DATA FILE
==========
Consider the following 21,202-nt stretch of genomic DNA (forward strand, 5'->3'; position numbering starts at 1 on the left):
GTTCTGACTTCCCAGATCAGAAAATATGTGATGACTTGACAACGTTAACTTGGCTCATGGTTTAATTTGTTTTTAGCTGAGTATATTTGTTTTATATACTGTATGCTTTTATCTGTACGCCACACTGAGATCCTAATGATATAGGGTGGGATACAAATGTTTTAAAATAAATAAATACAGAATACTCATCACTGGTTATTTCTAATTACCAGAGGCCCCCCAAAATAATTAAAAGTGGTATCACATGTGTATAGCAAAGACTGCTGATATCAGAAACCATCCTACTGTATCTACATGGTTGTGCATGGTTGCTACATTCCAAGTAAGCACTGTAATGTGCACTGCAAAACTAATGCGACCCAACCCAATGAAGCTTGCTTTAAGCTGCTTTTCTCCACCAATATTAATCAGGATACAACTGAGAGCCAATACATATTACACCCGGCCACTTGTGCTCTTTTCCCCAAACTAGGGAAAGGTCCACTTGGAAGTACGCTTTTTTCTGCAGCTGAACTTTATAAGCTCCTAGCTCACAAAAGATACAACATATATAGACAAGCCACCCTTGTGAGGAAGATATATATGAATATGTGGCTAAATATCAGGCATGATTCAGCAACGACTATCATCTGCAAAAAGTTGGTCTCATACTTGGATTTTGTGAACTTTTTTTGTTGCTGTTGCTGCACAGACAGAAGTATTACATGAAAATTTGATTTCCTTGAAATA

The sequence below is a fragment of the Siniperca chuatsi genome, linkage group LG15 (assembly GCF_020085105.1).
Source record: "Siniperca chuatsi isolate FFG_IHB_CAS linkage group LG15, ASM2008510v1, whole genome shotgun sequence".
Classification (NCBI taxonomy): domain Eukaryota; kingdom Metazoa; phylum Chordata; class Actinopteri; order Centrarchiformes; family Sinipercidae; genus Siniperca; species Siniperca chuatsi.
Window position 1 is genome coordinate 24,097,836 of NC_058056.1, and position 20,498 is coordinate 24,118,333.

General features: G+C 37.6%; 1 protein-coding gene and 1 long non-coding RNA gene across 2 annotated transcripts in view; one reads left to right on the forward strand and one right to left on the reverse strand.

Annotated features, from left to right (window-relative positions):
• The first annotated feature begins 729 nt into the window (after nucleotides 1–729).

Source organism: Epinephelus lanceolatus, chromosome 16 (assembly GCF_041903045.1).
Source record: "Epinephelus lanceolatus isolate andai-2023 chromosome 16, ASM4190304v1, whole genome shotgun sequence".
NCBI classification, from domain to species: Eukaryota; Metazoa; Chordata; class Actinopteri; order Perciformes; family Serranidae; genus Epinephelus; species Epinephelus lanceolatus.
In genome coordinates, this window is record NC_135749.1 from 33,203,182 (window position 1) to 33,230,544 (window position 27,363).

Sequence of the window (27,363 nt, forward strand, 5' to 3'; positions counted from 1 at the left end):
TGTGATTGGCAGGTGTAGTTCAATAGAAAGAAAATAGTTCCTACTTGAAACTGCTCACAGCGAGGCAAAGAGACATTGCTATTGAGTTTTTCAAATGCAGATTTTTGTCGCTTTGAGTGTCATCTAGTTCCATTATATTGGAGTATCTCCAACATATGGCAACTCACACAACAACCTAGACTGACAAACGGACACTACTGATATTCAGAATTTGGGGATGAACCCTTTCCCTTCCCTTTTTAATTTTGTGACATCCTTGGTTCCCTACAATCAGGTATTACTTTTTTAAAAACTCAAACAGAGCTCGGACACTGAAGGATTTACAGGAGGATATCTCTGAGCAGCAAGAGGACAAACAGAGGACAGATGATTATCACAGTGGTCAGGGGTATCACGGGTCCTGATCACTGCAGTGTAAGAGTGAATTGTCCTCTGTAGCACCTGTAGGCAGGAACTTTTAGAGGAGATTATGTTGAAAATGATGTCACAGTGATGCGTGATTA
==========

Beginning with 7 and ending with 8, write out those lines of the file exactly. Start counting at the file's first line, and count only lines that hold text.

General features: G+C 37.6%; 1 protein-coding gene and 1 long non-coding RNA gene across 2 annotated transcripts in view; one reads left to right on the forward strand and one right to left on the reverse strand.

Annotated features, from left to right (window-relative positions):